Earlier this week in Macomb County, a man was arrested after he was apprehended by police following an incident at a Home Depot store. According to a report by the New Baltimore-Chesterfield Patch, loss prevention officers noticed a man trying to steal an expensive automatic drill. As they confronted him about the alleged theft, the man brandished a hypodermic needle and began to stab one of the loss prevention officers multiple times. A nearby customer who was licensed to carry a handgun intervened and forced the man to drop the needle.
As police approached, the man fled the scene and the loss prevention officers did not pursue him. However, police eventually caught up with the man and arrested him. He is being charged with misdemeanor theft and assault with intent to do great bodily harm. He is facing up to ten years in prison. The man is currently being held on $25,000 bail in Macomb County Jail.
The man admitted to police that he is addicted to heroin, but did not admit that he was high at the time of the incident. Police are currently trying to secure a search warrant to test the man for any communicable diseases that the loss prevention officer may have contracted as a result of being stabbed by the hypodermic needle.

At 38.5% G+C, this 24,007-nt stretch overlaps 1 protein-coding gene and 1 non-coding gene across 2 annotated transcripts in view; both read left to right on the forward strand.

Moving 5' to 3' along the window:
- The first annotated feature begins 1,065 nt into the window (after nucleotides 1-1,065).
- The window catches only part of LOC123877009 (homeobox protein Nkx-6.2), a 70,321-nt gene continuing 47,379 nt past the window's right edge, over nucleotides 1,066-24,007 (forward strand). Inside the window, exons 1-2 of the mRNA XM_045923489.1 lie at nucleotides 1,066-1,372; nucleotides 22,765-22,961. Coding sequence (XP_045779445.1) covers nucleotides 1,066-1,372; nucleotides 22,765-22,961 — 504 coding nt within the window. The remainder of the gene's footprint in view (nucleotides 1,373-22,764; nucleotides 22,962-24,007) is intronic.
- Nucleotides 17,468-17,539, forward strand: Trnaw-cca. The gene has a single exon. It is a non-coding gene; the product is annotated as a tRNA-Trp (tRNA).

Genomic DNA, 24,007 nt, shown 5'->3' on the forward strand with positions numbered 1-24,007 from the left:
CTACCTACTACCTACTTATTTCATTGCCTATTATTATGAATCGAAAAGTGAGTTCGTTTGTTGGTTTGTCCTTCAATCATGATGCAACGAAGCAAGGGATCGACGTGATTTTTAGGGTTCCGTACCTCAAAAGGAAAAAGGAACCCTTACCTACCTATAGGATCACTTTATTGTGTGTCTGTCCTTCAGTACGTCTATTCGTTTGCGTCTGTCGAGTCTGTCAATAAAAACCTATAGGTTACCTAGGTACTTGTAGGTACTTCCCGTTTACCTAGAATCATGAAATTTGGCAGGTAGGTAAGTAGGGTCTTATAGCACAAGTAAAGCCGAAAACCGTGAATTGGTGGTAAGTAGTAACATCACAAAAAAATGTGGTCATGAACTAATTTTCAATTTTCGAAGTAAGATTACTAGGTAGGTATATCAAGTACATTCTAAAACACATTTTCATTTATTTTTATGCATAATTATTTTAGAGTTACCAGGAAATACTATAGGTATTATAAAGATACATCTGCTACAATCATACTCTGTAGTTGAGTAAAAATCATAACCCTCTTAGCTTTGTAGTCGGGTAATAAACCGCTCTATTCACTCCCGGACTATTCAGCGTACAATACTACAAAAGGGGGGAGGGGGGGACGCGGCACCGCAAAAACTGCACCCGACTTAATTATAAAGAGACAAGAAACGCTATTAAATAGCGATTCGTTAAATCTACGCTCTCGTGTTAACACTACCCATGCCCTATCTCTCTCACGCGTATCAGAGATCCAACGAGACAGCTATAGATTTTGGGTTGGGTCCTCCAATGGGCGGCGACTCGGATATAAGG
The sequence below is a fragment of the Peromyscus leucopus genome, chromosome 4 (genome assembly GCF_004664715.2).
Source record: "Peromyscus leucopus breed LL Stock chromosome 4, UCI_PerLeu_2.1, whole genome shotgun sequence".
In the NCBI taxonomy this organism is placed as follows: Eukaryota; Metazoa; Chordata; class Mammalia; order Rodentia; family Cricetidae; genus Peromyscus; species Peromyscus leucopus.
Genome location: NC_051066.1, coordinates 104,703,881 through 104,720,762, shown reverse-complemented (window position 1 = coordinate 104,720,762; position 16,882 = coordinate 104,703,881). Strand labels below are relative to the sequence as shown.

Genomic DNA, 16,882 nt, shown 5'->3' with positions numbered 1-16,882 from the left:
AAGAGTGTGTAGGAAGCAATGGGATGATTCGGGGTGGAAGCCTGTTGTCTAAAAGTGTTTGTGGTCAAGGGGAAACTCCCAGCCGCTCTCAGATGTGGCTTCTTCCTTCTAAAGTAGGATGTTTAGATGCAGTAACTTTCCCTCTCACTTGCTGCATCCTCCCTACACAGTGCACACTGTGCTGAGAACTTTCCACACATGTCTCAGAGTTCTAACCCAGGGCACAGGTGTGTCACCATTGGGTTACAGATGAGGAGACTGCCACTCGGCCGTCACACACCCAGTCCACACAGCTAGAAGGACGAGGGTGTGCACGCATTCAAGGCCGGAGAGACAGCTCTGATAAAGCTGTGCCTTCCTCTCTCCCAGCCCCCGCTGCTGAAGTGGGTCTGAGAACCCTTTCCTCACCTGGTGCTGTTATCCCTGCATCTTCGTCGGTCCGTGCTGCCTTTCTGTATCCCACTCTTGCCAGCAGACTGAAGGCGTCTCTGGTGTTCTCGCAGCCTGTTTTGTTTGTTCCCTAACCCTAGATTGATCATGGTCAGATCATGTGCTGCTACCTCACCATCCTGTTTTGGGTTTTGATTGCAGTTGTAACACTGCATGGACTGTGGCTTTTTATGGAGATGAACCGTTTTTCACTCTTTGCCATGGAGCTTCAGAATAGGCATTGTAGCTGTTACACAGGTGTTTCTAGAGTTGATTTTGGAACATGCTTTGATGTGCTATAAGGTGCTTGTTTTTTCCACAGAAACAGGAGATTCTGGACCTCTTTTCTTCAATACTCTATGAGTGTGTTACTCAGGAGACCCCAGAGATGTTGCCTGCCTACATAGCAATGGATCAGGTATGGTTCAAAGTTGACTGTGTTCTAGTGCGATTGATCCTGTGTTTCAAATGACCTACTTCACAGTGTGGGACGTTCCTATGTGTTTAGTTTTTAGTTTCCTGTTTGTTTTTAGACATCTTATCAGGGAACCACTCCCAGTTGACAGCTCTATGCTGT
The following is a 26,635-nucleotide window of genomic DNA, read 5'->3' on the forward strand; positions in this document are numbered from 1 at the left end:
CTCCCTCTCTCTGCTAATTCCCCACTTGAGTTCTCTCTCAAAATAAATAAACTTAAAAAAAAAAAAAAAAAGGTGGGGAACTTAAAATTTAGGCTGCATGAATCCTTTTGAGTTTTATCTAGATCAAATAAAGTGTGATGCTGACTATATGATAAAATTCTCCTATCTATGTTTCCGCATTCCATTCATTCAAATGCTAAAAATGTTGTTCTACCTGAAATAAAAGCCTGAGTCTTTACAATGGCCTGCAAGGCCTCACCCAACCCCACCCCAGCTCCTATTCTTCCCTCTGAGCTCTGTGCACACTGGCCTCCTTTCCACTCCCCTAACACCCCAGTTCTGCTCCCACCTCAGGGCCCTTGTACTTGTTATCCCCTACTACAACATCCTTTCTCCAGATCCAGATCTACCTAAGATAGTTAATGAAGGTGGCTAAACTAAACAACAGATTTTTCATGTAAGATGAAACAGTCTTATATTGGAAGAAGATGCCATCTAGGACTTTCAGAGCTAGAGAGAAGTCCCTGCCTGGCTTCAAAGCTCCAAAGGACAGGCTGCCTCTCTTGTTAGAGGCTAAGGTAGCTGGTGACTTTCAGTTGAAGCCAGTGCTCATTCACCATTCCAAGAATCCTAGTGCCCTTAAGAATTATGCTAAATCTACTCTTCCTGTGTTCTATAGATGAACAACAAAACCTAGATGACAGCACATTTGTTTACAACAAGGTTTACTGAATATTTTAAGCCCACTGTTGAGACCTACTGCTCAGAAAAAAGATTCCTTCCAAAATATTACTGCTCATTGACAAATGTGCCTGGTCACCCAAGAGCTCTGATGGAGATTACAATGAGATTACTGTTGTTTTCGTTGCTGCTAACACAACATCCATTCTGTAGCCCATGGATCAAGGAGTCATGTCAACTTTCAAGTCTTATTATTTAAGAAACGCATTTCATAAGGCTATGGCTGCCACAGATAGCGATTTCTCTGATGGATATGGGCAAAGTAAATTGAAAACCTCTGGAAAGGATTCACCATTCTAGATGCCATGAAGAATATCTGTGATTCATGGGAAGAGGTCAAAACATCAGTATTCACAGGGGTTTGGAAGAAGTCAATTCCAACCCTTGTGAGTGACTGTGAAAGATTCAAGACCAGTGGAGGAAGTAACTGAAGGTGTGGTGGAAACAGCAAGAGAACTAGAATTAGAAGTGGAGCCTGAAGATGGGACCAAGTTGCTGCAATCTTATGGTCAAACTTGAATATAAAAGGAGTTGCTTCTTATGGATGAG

Warrants Required for Blood Draws The United States Constitution grants all citizens certain rights. One of the most important rights granted to citizens is the right to privacy. Although it is not listed explicitly anywhere in the Constitution, state and federal courts have routinely upheld a strong right to privacy for all citizens.
One area where the right to privacy plays a large role is in a person’s right to privacy in their own blood. In the case above, the police need a warrant in order to search the man’s blood for any traces of communicable diseases. While the facts here suggest that police may be able to obtain such a warrant, that will not always be the case. In any regard, police must articulate why there a compelling reason—or probable cause—that the search is justified.
Other areas where a warrant is generally required before police can conduct a search are homes, hotel rooms, and cars (both owned and rented). Keep in mind, that a warrant is not required if a person consents to the search.
Have You Been Charged with a Michigan Criminal Offense? If you have recently been charged with a Michigan criminal offense and you believe that the evidence that will be used against you was illegally seized, you should speak to an experienced Michigan criminal defense attorney. Depending on whether the police followed all rules imposed by the United States Constitution, the evidence may be suppressed. if that is the case, the evidence will not be able to be used against you at trial. To find out more about the search and seizure laws in Michigan, and to schedule your free initial consultation with a dedicated Michigan criminal defense attorney, click here or call (248) 266-8720 today.